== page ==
Earlier this month we marked the start of Britain’s involvement in the First World War and since then we have seen a lot of media coverage looking at all aspects of the war and its effect on the nation.
The farming industry too has been looking back at the events of 1914 and how we rose to the challenge of producing more food or risk being starved into submission.
At the outbreak of war we were reliant on imports for over 60 per cent of our food – 78 per cent of wheat, 40 per cent of meat and virtually all our sugar was imported – almost half coming from Germany. We were also heavily reliant on imports of fuel, fertilisers and feed from around the world.
Within two years farmers were facing a perfect storm: a German submarine campaign in our shipping lanes, a poor harvest on home soil and growing pressure to increase food production. Add to all this a labour shortage, loss of horses and a lack of machinery and the challenges seemed insurmountable.
Of course we own a huge debt of gratitude to the soldiers who fought for us on the front line but we must not forget the farmers at home who in the face of such adversity managed to increase the amount of farmed land by two million acres by the end of the war to deliver the nation’s largest harvest in 1918.
To achieve this, the face of farming had changed dramatically: new crops were grown that were previously imported, advances in machinery were widely embraced and of course nothing would have been possible without the Women’s Land Army.
To celebrate the achievement of wartime farmers, the NFU has published a new report ‘The Few that Fed the Many’. It documents the significant contribution they made to the war effort and makes fascinating reading, exploring how government policy changed and how the nation responded with different initiatives such as the ‘Plough Up’ campaign and rationing.
What strikes me is how relevant many of the wartime themes still are today.
Food waste was something the government took a dim view of, fining households for wasting any food deemed fit to eat. Today households throw away some seven million tonnes of food and drink every year and more than half of that could still have been eaten.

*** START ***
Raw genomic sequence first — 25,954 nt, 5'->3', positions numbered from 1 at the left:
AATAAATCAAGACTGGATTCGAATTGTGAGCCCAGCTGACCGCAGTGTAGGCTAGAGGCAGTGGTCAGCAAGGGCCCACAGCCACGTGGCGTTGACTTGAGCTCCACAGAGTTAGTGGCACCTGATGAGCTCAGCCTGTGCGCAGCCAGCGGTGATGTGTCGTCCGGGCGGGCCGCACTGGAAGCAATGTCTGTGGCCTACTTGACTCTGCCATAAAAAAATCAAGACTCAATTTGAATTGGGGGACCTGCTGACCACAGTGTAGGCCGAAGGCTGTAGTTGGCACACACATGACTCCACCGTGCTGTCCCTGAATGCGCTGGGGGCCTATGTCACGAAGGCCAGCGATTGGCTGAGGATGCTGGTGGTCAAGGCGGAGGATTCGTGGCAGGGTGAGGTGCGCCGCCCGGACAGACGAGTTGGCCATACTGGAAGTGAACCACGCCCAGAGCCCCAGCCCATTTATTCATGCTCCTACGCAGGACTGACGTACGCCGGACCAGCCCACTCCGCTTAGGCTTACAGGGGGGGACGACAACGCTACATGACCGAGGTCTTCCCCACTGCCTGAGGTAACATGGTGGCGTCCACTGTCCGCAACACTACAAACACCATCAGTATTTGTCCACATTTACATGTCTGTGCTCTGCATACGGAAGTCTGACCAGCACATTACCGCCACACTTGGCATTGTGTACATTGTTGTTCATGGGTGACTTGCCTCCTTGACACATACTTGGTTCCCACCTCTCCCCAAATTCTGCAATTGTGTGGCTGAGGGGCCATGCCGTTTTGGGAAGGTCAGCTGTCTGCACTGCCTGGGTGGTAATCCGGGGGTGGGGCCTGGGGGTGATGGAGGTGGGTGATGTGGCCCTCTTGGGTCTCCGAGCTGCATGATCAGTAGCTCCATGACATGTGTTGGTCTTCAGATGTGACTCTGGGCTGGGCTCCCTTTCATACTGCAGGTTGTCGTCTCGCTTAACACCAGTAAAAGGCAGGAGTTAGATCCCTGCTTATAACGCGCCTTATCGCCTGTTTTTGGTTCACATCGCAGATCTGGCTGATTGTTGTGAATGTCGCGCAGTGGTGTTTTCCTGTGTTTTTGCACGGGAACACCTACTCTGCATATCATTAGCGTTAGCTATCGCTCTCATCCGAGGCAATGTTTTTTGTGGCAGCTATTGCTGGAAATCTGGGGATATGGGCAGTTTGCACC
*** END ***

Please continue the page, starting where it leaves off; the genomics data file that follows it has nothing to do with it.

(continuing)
Wasting this food costs the average household £470 a year, rising to £700 for a family with children, the equivalent of around £60 a month.
Then there is the whole issue of self-sufficiency. For me it was poignant that just three days after the First World War’s 100th anniversary on August 4 we reached the day when Britain would run out of food if we relied only on home-grown produce. In other words we only produce enough food in this country to last 219 days That means we are only 60 per cent self-sufficient today – down two per cent on last year and a whopping 15 per cent on 1975.
On the outbreak of the First World War, Britain was only 40 per cent self-sufficient but we worked incredibly hard to turn that around.
The government of the day was forced to learn some very important lessons very quickly and it’s important we heed these lessons from the past.
Reliance on imports and a lack of respect for the importance of food production is a road we should not travel again.
Rosey Dunn is a farmer based outside York and is the National Farmers’ Union council delegate for York East.